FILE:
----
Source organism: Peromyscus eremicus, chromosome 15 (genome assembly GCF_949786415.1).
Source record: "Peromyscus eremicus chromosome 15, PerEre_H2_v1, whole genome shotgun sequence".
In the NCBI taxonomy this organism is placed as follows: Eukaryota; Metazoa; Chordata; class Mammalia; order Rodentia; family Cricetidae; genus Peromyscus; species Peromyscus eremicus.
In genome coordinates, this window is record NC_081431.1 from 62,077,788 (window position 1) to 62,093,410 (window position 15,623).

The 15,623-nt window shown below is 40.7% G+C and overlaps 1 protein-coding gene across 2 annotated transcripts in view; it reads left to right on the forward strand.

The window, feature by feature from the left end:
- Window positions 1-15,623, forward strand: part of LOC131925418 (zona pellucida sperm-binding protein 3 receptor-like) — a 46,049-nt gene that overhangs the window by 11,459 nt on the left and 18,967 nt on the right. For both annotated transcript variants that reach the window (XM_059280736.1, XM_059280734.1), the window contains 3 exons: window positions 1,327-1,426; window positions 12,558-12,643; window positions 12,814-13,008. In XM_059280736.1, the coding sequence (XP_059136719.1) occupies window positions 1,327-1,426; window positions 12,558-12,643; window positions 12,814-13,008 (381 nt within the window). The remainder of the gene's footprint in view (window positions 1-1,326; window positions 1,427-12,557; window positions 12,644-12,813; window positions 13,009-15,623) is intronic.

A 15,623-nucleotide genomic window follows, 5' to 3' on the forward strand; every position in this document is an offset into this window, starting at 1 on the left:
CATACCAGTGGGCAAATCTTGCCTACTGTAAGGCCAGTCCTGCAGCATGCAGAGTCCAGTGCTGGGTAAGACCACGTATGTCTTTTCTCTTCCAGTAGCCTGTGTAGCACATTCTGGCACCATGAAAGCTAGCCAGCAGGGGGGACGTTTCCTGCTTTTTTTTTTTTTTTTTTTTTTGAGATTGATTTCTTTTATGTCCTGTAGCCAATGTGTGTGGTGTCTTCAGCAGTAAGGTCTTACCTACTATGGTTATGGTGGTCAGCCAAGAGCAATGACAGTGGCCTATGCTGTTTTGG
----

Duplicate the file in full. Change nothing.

Source organism: Peromyscus eremicus, chromosome 15 (genome assembly GCF_949786415.1).
Source record: "Peromyscus eremicus chromosome 15, PerEre_H2_v1, whole genome shotgun sequence".
In the NCBI taxonomy this organism is placed as follows: Eukaryota; Metazoa; Chordata; class Mammalia; order Rodentia; family Cricetidae; genus Peromyscus; species Peromyscus eremicus.
In genome coordinates, this window is record NC_081431.1 from 62,077,788 (window position 1) to 62,093,410 (window position 15,623).

The 15,623-nt window shown below is 40.7% G+C and overlaps 1 protein-coding gene across 2 annotated transcripts in view; it reads left to right on the forward strand.

The window, feature by feature from the left end:
- Window positions 1-15,623, forward strand: part of LOC131925418 (zona pellucida sperm-binding protein 3 receptor-like) — a 46,049-nt gene that overhangs the window by 11,459 nt on the left and 18,967 nt on the right. For both annotated transcript variants that reach the window (XM_059280736.1, XM_059280734.1), the window contains 3 exons: window positions 1,327-1,426; window positions 12,558-12,643; window positions 12,814-13,008. In XM_059280736.1, the coding sequence (XP_059136719.1) occupies window positions 1,327-1,426; window positions 12,558-12,643; window positions 12,814-13,008 (381 nt within the window). The remainder of the gene's footprint in view (window positions 1-1,326; window positions 1,427-12,557; window positions 12,644-12,813; window positions 13,009-15,623) is intronic.

A 15,623-nucleotide genomic window follows, 5' to 3' on the forward strand; every position in this document is an offset into this window, starting at 1 on the left:
CATACCAGTGGGCAAATCTTGCCTACTGTAAGGCCAGTCCTGCAGCATGCAGAGTCCAGTGCTGGGTAAGACCACGTATGTCTTTTCTCTTCCAGTAGCCTGTGTAGCACATTCTGGCACCATGAAAGCTAGCCAGCAGGGGGGACGTTTCCTGCTTTTTTTTTTTTTTTTTTTTTTGAGATTGATTTCTTTTATGTCCTGTAGCCAATGTGTGTGGTGTCTTCAGCAGTAAGGTCTTACCTACTATGGTTATGGTGGTCAGCCAAGAGCAATGACAGTGGCCTATGCTGTTTTGG